There are so many examples of politicians who stay in power for decades because they pander to their constituents and the nation as they push hot button issues. By taking that motivation away, it is possible to create a better dynamic in Congress.

But what about money? Dollars win elections.

The politicians who repeatedly get elected are the ones whose names are recognized beyond their states and districts. They head commissions and lead subcommittees because they are senior, and popular. They get more money from lobbies, PACs, unions, and special interests because they are more likely to get things done. But once they get into office, they are beholden to those special interest groups, to grant favors and lick boot. They are hamstrung when it comes to choosing between their constituents and their financial supporters.

Term limits would reduce the potency of money in the electoral process, but we can also tackle the role of money directly. Some possibilities are:

  • Extreme campaign advertiser reform and strict enforcement on those laws.
  • No more PACs, not more special interests, and no more lobbyists.
  • Each candidate gets a block of television commercials that TV stations can then use as a tax write off, each commercial is played the same amount of times.
  • To avoid station favoritism, the ad for one candidate will run right after the ad for the other, regardless of the time. A station cannot play one candidate’s ad without playing the other.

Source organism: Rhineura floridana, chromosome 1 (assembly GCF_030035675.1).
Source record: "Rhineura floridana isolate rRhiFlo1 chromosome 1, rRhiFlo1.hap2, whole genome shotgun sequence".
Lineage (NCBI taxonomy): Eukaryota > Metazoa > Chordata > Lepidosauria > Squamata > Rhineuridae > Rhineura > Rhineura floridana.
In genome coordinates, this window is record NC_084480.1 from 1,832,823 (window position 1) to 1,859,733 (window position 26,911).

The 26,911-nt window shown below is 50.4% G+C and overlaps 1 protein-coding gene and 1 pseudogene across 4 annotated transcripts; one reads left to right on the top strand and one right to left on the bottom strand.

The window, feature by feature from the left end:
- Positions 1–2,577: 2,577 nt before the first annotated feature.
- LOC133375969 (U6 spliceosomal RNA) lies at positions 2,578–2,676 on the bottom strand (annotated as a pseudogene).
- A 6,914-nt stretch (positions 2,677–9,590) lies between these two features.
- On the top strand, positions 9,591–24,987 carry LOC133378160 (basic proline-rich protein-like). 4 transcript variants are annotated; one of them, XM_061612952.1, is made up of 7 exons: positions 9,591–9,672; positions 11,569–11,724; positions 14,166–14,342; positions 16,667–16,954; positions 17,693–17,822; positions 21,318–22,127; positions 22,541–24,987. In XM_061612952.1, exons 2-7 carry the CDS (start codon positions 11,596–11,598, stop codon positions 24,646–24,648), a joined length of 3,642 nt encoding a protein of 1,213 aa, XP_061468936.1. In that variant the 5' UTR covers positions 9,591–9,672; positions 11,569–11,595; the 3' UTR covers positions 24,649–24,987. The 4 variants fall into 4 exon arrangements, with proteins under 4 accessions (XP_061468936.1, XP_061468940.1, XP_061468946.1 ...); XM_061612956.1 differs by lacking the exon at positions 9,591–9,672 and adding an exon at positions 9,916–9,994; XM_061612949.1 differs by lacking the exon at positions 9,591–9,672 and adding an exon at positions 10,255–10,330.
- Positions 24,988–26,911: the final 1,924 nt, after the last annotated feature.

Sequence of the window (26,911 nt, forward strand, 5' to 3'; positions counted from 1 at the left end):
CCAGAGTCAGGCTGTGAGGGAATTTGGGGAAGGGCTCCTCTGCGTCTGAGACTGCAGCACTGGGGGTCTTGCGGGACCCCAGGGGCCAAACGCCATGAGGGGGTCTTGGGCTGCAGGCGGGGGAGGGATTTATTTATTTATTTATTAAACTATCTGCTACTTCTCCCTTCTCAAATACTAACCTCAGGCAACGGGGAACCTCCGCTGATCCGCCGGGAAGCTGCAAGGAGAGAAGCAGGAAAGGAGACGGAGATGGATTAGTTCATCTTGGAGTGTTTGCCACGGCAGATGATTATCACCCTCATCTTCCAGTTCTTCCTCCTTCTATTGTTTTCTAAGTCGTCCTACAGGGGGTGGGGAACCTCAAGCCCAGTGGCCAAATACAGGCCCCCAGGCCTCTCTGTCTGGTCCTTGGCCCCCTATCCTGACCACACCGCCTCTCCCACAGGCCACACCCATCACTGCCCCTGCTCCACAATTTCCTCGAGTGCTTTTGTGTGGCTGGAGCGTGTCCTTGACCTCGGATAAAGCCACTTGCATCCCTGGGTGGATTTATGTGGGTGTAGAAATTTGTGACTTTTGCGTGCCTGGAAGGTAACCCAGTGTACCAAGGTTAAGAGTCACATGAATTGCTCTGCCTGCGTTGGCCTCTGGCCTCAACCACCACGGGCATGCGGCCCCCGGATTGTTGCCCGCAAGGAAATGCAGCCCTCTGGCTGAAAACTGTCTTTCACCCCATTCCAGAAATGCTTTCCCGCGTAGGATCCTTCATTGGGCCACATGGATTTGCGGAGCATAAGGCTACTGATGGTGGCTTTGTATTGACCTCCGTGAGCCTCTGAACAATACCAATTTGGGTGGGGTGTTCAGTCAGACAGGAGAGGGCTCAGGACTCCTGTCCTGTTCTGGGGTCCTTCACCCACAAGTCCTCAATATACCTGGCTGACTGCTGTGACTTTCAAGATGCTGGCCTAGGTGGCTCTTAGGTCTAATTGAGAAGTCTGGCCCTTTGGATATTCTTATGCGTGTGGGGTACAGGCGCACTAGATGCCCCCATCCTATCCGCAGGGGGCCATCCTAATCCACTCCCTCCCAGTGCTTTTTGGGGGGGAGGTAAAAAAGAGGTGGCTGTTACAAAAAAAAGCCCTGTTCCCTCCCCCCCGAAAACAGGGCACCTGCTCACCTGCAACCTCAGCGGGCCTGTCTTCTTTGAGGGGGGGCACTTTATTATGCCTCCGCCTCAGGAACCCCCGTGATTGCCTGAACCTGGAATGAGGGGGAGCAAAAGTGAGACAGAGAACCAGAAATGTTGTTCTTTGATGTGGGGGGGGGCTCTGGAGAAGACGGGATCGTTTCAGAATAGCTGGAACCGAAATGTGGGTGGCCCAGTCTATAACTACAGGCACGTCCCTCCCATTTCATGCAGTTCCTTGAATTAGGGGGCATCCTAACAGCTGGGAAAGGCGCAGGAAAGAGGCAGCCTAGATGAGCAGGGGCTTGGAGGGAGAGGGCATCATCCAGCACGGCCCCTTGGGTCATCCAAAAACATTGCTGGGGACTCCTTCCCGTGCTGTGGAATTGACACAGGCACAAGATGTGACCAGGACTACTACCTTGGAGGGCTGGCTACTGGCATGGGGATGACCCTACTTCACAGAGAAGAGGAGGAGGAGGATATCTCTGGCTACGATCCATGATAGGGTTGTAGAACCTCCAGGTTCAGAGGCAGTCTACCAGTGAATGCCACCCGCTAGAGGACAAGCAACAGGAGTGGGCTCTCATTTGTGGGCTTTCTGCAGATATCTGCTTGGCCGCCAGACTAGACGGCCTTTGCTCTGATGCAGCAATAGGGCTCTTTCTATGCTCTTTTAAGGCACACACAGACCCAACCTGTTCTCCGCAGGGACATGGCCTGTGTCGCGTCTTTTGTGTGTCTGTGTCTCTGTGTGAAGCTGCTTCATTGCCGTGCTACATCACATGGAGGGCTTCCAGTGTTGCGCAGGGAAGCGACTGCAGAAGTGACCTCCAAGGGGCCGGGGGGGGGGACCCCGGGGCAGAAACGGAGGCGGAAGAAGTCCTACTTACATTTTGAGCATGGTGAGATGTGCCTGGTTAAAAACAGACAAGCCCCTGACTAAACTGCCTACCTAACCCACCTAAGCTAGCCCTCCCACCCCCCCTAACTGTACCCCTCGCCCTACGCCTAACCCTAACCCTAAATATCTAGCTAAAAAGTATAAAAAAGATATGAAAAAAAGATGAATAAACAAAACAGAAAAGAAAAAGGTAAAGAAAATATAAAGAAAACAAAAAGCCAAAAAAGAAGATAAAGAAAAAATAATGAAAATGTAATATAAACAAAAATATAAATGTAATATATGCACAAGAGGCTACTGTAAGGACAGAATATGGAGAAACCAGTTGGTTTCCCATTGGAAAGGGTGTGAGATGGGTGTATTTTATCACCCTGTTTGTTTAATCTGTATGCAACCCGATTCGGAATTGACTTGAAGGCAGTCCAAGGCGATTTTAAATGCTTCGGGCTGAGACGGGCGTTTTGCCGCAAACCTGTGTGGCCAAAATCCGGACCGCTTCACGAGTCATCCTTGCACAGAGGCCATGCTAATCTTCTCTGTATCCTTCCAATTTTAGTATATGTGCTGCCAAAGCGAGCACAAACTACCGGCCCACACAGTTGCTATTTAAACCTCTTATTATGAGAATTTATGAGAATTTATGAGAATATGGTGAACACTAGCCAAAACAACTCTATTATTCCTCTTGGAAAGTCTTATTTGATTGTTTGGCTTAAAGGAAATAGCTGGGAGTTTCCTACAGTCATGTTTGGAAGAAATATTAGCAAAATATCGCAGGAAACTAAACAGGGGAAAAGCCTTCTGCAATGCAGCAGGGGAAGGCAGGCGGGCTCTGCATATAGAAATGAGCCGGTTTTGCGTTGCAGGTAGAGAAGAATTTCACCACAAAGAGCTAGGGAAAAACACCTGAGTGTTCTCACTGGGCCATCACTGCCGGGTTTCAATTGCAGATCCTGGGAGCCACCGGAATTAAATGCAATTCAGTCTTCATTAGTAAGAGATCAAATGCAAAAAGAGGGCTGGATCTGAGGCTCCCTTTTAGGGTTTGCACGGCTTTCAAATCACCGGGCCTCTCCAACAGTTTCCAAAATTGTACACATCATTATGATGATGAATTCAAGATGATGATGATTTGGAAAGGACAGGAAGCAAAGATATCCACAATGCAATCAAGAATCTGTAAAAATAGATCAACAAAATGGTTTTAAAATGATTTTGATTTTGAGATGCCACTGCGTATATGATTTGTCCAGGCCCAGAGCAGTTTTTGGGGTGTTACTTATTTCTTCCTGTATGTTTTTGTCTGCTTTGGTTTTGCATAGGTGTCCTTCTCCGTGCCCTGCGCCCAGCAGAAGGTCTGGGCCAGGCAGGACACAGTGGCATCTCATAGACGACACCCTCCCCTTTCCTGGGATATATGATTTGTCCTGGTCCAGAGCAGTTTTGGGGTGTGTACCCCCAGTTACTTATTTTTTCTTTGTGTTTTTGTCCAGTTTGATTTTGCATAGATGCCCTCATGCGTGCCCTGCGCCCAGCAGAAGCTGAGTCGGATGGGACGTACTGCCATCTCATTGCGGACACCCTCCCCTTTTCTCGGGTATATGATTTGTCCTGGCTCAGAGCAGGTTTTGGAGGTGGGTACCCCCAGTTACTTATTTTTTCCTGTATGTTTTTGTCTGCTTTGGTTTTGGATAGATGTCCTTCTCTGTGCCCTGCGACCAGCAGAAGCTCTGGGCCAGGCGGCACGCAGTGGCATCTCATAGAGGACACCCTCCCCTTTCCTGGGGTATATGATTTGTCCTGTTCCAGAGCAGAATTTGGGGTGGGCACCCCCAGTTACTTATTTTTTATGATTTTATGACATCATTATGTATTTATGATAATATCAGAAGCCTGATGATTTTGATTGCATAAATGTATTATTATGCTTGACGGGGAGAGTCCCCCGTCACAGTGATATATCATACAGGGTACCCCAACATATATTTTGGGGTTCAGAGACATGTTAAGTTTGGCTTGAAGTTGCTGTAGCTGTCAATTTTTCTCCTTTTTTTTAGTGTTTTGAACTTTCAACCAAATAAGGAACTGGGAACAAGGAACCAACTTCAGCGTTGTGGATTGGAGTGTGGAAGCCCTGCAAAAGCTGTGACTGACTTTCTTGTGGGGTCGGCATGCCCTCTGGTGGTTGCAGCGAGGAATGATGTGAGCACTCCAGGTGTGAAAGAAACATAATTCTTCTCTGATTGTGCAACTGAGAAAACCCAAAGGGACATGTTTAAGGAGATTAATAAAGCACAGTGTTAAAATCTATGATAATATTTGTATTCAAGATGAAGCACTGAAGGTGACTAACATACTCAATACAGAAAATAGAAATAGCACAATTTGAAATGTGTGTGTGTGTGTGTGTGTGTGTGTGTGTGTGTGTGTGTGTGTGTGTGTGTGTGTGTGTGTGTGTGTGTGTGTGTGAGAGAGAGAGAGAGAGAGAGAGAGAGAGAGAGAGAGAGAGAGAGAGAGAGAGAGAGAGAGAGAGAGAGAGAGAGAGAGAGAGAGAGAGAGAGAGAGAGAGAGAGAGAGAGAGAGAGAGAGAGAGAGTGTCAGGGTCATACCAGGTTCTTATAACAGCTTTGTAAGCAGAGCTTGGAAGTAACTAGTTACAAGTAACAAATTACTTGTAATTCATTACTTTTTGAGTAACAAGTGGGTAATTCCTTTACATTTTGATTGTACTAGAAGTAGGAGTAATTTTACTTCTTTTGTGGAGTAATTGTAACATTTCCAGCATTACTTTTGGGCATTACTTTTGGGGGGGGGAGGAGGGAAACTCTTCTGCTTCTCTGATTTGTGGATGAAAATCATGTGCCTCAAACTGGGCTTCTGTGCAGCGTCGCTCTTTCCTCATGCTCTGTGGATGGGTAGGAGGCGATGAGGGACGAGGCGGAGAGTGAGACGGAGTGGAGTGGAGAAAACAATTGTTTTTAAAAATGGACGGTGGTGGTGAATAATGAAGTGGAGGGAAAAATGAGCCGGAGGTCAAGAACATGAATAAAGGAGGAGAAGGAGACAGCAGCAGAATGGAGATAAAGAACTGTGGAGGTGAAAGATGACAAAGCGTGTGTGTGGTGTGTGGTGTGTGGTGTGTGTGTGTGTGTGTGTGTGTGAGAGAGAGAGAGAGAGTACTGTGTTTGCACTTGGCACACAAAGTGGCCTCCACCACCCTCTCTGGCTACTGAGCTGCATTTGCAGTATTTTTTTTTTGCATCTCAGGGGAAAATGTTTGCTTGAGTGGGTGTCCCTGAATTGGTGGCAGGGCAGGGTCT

Filing forms to run for office would be free or reimbursable and collecting signatures would be done on the time of the candidate. Billboards and buses and other venues of political advertising would be split down the middle; where one candidate’s ad goes, so does his or her opponent’s. Each ad reaches the same people, and each ad has the same voice.

Ideally, whenever you see a Democratic candidate’s face, you would see the Republican candidate’s face, all paid for by tax write offs and election commissions. If we cut funds from useless government programs and outrageous federally funded studies, we will have more than enough money to implement these measures. Plus, with all of that special interest money gone companies and individuals are more than welcome to donate to whatever cause they want.

These measures are of course completely out of reach; no senator or representative is going to win office by using special interest dollars with a stated plan to tear down that system.

But imagine a Congress, a Senate, and a Presidency that are not bought and paid for by special interests and the mega-rich. Imagine a government of individuals who can actually lead the country instead of just do enough to stay in power. Imagine how much of the IRS could be dismantled with a simple election tax code that did not allow any direct donations to political candidates at all.

Imagine a Congress beholden to the people instead of to corporations.

Imagine a president who was free to govern without the fear of incurring the wrath of his financial backers: no bought and paid for political appointees, no bought and paid for ambassadors, just leaders and policies which reflect the will of the people and the best ideas of the time.

It is time to end the era of big money in politics, and usher in the era of big ideas.